Sarah Elkins

Our Culture, and How It Colors Our Communication

Using Stories to Uncover Our Deeper Connections

ZachCulturePodcast

We know innately that when we find things in common with each other, we forge deeper connections, but how do we do that with intention and true curiosity? And how do we make this the first part of communication, the priority, so our discussions don’t immediately devolve into defensiveness and hostility?

Zach and I believe that if we understand our own perspectives, where they come from, what we’re reading to bring us to certain conclusions, and why we trust the resources we trust, we could make a start toward better understanding and appreciation for others’ perspectives.

One key to starting those conversations is simply finding common ground, and that can be found in culture. During our conversation in this podcast, we discuss a less traditional definition of culture; lifestyle culture. Are you a dog person? A cat person? Are you part of the mountain biking culture? Each of us can live in many different lifestyle cultures, which makes it much easier to find common ground.

Zach Messler knows a lot about communication strategy, and he uses own cultural commonalities to strengthen his work.

Connect with Zach on LinkedIn, and be sure to check out his website to learn more about how he can help you develop your messages, your content, to be clear and compelling!

From Zach’s website:

I help entrepreneurs know what to say and how to say it so they make a bigger impact on the world…and their wallets.

So, yeah. I’m on a mission to help entrepreneurs find relevance…and revenue.

We Can Choose How Our Stories Define Us

She could easily have given up all of her power, her love, her compassion. As a matter of fact, she tried to when she was 25. As she woke in the hospital after a suicide attempt, her dad (she was finally adopted by a loving family), who was not a particularly affectionate person, but who demonstrated love in other ways, was there, patting her hand. The look on his face said it all: He was disappointed, hurt, heartbroken at Ashley's choice to leave him and this world.

Being Born to do Something Doesn't Mean it's Easy

The Story of Your Passion is Also a Story of Overcoming Fear

He was six when he heard Fats Domino's Blueberry Hill*, got those telltale chills up his spine, and knew he was born to play guitar and sing. He was nine when that passion was tested, and it took him five years to recover.

Sometimes our passion for something must be tested so we know, absolutely, that this is exactly what we want. When Duke Robillard stood on a stage to sing for the first time in front of a large audience, the spotlight on him, his nine-year-old confidence and character were simply not prepared for what he saw. His mother told him later - he doesn't remember this at all - that he sang, yes, and was crying at the same time.

I can imagine that little boy in his bowtie and fancy, Sunday shoes standing there, terrified and yet completely committed to doing what he set out to do. It took him a long time to recover from that stage fright. Duke wouldn't sing for an audience again for five years, and even as a professional musician with Roomful of Blues, he fought the urge to walk away from the stage, full of anxiety and fear.

But when you know innately what you were born to do, at no matter what age you figure it out, you're tested over and over again. And every time you stand up to that fear, every time you make the choice to put yourself back on that path, you not only strengthen your commitment to your life's work, you give the gift of what you were born to do to the people around you.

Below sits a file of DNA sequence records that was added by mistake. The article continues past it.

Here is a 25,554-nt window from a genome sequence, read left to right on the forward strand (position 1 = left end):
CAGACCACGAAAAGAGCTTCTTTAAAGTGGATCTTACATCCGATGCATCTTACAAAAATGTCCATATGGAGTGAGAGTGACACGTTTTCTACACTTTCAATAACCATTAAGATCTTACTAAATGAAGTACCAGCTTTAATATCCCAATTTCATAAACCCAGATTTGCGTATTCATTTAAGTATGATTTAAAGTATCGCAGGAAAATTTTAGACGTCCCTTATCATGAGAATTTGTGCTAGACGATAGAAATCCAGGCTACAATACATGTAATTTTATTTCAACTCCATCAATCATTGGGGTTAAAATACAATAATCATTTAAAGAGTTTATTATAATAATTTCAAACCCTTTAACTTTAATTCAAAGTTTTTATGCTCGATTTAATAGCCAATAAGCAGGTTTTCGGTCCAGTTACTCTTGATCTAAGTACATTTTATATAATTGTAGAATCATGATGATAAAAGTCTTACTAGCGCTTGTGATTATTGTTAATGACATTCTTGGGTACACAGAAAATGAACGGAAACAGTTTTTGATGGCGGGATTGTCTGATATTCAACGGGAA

Thank goodness Duke got past that stage fright to create and perform incredible music for the past 50+ years. Here's one of my favorites from Roomful of Blues' first album:

Duke and I met in 1997, though my husband introduced me to his music a couple of years before that. A friend gave us tickets to see him as a wedding gift; it was a small venue in Washington DC. Bob and I were standing right up front near the stage for Duke's set, and I was completely sold on this guy's talent. As we waited for the next act to come on stage, I went to grab us a couple of drinks. On my way back, I saw Duke's bass player, Marty Ballou, standing near the stage and introduced myself. We hit it off; not only was I seriously impressed with the incredible soul with which he played the bass (he made a 3/4 bass look small), he is also a warm, affectionate, and kind person. (He was inducted into the Rhode Island Music Hall of Fame in 2015.)

The next band got started, and we were getting squished by the audience. We decided to head to the back of the bar, and maybe leave since we had come to see Duke, and not the other guy on the stage. As I led the way through the crowd, I could see Marty waving at me - he was a head taller than anyone else in the room. He gave me a big hug, and I introduced him to Bob. We met Duke a few minutes later, and couldn't believe how down to Earth he was. Marty and I exchanged numbers, and every time the band would be within a couple of hours' drive of Washington DC, Marty would call me and ask how many he should put on the guest list. We followed them around the region for two years, and then moved to Montana. I kept in touch with Marty, and once in a while I'd email Duke just to check in.

To this day I cannot believe our luck in connecting with these musicians. (Duke was inducted into the Rhode Island Music Hall of Fame in 2014.)

Naturally, we refer to a variety of music throughout our conversation on this podcast. This first reference was part of a story when my sister and I saw him in Baltimore. I introduced the two of them and my sister said: "Huh. You're not ugly at all! Actually, you're very handsome!"

I couldn't breathe for a moment, and knew I had turned beet red. That's when my sister looked at me and realized what she had said. Completely embarrassed and trying to recover, she said: "Sarah made me a mix CD and your song, I May Be Ugly But I Sure Know How to Cook was my favorite song on the mix... so, um, that's why I said that..."

Thank goodness he's such a good sport, charming, and has a sense of humor. We all burst out laughing as he walked away to start his set. Did I mention I just love this guy?

From Duke's recent album, a refreshing collection of swing music with some of my favorite female vocalists, here's Squeeze Me with Madeleine Peyroux:

And just to show off a bit, here's Duke in a jam session with the amazing Stevie Ray Vaughan:

In the podcast, I mention Ed Sheeran's version of the song The Parting Glass, and here's the one I listen to:

And, just for kicks, here's the other version I mention in the podcast, by the Wailin' Jennys: